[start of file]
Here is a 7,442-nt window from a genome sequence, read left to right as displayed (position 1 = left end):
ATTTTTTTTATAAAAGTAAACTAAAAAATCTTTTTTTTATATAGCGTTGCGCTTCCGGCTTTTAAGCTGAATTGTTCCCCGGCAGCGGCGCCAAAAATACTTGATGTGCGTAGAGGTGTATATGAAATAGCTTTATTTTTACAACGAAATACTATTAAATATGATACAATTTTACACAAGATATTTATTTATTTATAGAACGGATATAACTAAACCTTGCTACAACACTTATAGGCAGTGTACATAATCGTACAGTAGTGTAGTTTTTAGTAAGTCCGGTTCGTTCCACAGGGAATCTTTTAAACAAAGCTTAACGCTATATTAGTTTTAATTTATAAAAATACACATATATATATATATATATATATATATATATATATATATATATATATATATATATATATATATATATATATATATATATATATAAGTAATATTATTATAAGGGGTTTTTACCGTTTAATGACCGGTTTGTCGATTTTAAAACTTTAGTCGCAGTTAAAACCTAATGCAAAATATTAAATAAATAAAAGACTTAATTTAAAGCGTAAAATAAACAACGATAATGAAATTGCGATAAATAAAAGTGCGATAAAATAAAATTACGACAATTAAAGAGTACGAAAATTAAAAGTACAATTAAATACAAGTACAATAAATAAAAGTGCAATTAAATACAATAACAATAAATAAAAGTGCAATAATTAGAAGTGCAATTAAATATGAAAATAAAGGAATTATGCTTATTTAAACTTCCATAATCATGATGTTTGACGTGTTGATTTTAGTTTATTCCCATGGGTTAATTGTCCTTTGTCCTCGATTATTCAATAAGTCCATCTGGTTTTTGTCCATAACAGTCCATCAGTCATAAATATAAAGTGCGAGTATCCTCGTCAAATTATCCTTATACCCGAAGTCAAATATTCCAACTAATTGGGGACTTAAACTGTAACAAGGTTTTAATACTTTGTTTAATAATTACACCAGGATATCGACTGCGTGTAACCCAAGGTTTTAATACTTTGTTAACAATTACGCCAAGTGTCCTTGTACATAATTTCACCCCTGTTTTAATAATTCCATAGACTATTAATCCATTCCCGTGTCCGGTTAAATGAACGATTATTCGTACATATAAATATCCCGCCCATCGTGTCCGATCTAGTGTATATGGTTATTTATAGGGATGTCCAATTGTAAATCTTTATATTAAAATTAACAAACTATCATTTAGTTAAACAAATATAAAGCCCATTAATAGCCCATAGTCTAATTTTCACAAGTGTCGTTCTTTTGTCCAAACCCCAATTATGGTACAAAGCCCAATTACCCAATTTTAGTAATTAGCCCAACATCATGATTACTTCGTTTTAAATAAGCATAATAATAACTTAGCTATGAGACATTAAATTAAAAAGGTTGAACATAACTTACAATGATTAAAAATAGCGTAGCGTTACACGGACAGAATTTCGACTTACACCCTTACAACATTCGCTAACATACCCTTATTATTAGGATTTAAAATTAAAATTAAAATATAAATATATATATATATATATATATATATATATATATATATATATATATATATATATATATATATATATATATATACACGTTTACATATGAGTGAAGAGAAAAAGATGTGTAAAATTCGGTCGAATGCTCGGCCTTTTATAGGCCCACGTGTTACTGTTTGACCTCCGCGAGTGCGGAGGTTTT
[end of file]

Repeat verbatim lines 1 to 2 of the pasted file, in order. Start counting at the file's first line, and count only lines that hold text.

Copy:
Here is a 7,442-nt window from a genome sequence, read left to right as displayed (position 1 = left end):
ATTTTTTTTATAAAAGTAAACTAAAAAATCTTTTTTTTATATAGCGTTGCGCTTCCGGCTTTTAAGCTGAATTGTTCCCCGGCAGCGGCGCCAAAAATACTTGATGTGCGTAGAGGTGTATATGAAATAGCTTTATTTTTACAACGAAATACTATTAAATATGATACAATTTTACACAAGATATTTATTTATTTATAGAACGGATATAACTAAACCTTGCTACAACACTTATAGGCAGTGTACATAATCGTACAGTAGTGTAGTTTTTAGTAAGTCCGGTTCGTTCCACAGGGAATCTTTTAAACAAAGCTTAACGCTATATTAGTTTTAATTTATAAAAATACACATATATATATATATATATATATATATATATATATATATATATATATATATATATATATATATATATATATATATATATATATAAGTAATATTATTATAAGGGGTTTTTACCGTTTAATGACCGGTTTGTCGATTTTAAAACTTTAGTCGCAGTTAAAACCTAATGCAAAATATTAAATAAATAAAAGACTTAATTTAAAGCGTAAAATAAACAACGATAATGAAATTGCGATAAATAAAAGTGCGATAAAATAAAATTACGACAATTAAAGAGTACGAAAATTAAAAGTACAATTAAATACAAGTACAATAAATAAAAGTGCAATTAAATACAATAACAATAAATAAAAGTGCAATAATTAGAAGTGCAATTAAATATGAAAATAAAGGAATTATGCTTATTTAAACTTCCATAATCATGATGTTTGACGTGTTGATTTTAGTTTATTCCCATGGGTTAATTGTCCTTTGTCCTCGATTATTCAATAAGTCCATCTGGTTTTTGTCCATAACAGTCCATCAGTCATAAATATAAAGTGCGAGTATCCTCGTCAAATTATCCTTATACCCGAAGTCAAATATTCCAACTAATTGGGGACTTAAACTGTAACAAGGTTTTAATACTTTGTTTAATAATTACACCAGGATATCGACTGCGTGTAACCCAAGGTTTTAATACTTTGTTAACAATTACGCCAAGTGTCCTTGTACATAATTTCACCCCTGTTTTAATAATTCCATAGACTATTAATCCATTCCCGTGTCCGGTTAAATGAACGATTATTCGTACATATAAATATCCCGCCCATCGTGTCCGATCTAGTGTATATGGTTATTTATAGGGATGTCCAATTGTAAATCTTTATATTAAAATTAACAAACTATCATTTAGTTAAACAAATATAAAGCCCATTAATAGCCCATAGTCTAATTTTCACAAGTGTCGTTCTTTTGTCCAAACCCCAATTATGGTACAAAGCCCAATTACCCAATTTTAGTAATTAGCCCAACATCATGATTACTTCGTTTTAAATAAGCATAATAATAACTTAGCTATGAGACATTAAATTAAAAAGGTTGAACATAACTTACAATGATTAAAAATAGCGTAGCGTTACACGGACAGAATTTCGACTTACACCCTTACAACATTCGCTAACATACCCTTATTATTAGGATTTAAAATTAAAATTAAAATATAAATATATATATATATATATATATATATATATATATATATATATATATATATATATATATATATATATATATATACACGTTTACATATGAGTGAAGAGAAAAAGATGTGTAAAATTCGGTCGAATGCTCGGCCTTTTATAGGCCCACGTGTTACTGTTTGACCTCCGCGAGTGCGGAGGTTTT